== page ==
Lyonel Feininger was born into a family of musicians in New York in 1871. Initially trained as a violinist, he went to Germany in 1887 to continue his musical education but soon switched to drawing. He studied art in Hamburg, Berlin, and Paris while supporting himself as a cartoonist and illustrator for German and American periodicals and newspapers. In Paris he met a number of avant-garde artists, and by 1912-1913 he had developed a personal version of cubism that showed the influence of futurism. Feininger's style is one in which forms are fragmented into faceted planes of color, creating a dialogue between abstraction and representation.
Feininger exhibited with the Blue Rider (Blaue Reiter), a group of German expressionist artists including Wassily Kandinsky and Franz Marc. From 1918-1933 he taught at the Bauhaus, a German school famous for the study of modern architecture and design. After the closing of the Bauhaus in 1933 and the change of the political climate in Germany, Feininger returned to the United States. In 1938 he settled in New York, where the Museum of Modern Art presented the first extensive exhibition of his work in 1944. In America, Feininger continued to paint his favorite themes--buildings and cities, the sea and boats--in his distinctive style. Toward the end of his career, his style became more atmospheric and his colors more vibrant. Throughout the 1940s and 1950s Feininger's work was exhibited widely in the United States and in Europe.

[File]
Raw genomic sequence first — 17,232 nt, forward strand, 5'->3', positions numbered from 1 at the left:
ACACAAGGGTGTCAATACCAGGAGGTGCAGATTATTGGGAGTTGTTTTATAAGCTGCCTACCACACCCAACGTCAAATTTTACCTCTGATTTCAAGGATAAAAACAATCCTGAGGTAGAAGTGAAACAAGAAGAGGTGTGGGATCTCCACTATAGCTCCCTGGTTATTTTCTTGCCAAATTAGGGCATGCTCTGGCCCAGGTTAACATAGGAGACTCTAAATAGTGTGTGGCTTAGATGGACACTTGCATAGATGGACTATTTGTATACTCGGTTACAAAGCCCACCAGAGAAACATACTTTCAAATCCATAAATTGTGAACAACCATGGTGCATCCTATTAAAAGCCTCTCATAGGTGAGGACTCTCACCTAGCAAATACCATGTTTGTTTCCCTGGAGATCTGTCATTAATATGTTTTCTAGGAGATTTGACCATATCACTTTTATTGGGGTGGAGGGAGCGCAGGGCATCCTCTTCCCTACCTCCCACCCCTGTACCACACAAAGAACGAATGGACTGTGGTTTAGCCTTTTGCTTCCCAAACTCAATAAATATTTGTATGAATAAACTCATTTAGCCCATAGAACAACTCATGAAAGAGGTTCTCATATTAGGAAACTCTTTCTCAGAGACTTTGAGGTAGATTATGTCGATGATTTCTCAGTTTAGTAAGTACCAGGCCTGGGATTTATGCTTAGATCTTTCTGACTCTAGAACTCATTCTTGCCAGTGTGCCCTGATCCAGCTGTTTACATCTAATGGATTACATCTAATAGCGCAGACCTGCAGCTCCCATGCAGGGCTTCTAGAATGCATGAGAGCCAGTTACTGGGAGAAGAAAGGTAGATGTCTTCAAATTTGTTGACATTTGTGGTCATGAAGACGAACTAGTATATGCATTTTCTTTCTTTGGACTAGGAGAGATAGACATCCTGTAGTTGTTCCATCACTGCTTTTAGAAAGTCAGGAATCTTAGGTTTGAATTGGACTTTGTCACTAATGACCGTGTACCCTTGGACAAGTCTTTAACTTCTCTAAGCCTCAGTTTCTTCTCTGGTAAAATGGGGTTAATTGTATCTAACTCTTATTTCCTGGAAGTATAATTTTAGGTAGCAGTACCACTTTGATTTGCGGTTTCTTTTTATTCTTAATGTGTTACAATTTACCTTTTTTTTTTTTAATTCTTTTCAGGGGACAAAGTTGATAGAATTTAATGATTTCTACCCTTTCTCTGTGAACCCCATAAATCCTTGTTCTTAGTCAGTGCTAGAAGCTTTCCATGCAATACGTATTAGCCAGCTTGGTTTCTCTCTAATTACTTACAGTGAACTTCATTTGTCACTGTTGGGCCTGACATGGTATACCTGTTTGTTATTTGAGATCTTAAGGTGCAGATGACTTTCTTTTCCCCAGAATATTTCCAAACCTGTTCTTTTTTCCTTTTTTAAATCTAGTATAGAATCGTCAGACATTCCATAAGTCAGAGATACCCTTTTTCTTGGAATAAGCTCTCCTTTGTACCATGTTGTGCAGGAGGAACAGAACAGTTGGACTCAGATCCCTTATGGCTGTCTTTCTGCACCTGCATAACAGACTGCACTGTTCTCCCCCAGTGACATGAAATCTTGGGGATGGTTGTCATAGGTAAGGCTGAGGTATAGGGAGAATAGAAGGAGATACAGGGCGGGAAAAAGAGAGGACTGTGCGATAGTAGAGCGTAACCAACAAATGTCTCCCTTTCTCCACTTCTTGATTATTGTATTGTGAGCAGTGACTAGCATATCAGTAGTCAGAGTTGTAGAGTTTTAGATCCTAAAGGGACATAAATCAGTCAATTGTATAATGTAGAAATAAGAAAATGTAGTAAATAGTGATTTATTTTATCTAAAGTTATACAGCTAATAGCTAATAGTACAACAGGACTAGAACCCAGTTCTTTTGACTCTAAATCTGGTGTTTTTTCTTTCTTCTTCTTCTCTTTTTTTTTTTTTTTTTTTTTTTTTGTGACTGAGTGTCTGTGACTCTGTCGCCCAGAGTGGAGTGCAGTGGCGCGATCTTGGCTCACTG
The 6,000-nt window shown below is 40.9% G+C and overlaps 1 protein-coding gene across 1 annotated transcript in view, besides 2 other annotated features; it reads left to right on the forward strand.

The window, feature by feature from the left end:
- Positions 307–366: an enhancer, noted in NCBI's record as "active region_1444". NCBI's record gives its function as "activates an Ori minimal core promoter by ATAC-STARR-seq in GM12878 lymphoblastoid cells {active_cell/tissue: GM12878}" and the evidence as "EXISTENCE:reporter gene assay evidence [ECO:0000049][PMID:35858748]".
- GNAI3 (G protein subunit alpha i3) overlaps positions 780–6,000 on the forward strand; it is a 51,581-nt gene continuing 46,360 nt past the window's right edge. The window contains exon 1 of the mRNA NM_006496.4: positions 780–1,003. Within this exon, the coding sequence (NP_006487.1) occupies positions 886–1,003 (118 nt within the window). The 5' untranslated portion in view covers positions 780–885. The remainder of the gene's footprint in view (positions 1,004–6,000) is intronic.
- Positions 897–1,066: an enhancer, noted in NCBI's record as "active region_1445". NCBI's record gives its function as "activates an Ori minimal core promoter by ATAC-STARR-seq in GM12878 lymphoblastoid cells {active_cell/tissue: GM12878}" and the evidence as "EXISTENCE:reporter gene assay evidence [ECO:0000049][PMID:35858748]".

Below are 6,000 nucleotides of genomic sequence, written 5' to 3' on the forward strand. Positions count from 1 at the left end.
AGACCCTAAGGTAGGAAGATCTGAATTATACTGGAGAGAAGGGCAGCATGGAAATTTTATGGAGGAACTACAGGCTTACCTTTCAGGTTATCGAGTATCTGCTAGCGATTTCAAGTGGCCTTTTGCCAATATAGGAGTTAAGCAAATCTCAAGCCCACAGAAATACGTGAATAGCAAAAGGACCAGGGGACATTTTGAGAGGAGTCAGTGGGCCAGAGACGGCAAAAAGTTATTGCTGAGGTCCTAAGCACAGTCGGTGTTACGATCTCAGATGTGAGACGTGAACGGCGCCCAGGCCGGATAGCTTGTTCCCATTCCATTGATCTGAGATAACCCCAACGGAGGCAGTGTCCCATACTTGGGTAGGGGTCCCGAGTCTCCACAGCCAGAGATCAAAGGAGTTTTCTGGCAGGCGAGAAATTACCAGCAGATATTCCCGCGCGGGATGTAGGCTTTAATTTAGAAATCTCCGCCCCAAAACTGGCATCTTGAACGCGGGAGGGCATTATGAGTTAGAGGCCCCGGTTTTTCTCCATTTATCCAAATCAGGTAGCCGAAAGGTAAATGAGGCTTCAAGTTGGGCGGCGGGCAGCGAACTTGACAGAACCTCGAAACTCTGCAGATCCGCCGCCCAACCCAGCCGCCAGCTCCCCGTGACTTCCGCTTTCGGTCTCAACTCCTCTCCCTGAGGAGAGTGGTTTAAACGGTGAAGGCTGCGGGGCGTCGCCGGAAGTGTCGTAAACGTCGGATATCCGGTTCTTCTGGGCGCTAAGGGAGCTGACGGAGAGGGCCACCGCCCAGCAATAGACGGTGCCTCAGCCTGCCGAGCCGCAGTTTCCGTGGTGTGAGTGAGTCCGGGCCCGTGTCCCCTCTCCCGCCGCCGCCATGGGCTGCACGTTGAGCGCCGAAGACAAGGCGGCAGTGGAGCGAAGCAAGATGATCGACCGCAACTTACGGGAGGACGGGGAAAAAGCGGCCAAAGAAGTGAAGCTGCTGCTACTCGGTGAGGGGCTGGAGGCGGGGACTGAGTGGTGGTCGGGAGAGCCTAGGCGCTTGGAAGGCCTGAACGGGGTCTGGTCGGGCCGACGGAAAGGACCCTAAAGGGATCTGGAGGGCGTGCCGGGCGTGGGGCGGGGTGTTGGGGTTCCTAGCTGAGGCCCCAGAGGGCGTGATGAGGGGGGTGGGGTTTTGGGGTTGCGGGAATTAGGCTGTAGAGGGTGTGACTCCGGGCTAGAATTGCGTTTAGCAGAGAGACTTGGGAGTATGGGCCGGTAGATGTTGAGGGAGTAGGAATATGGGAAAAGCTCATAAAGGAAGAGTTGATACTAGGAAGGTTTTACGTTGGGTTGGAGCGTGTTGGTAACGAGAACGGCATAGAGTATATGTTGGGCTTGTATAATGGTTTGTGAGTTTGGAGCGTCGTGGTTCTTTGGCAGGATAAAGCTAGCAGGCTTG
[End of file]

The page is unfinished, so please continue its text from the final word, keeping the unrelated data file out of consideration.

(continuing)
[This is an excerpt from the interactive companion to the videodisc American Art from the National Gallery of Art.]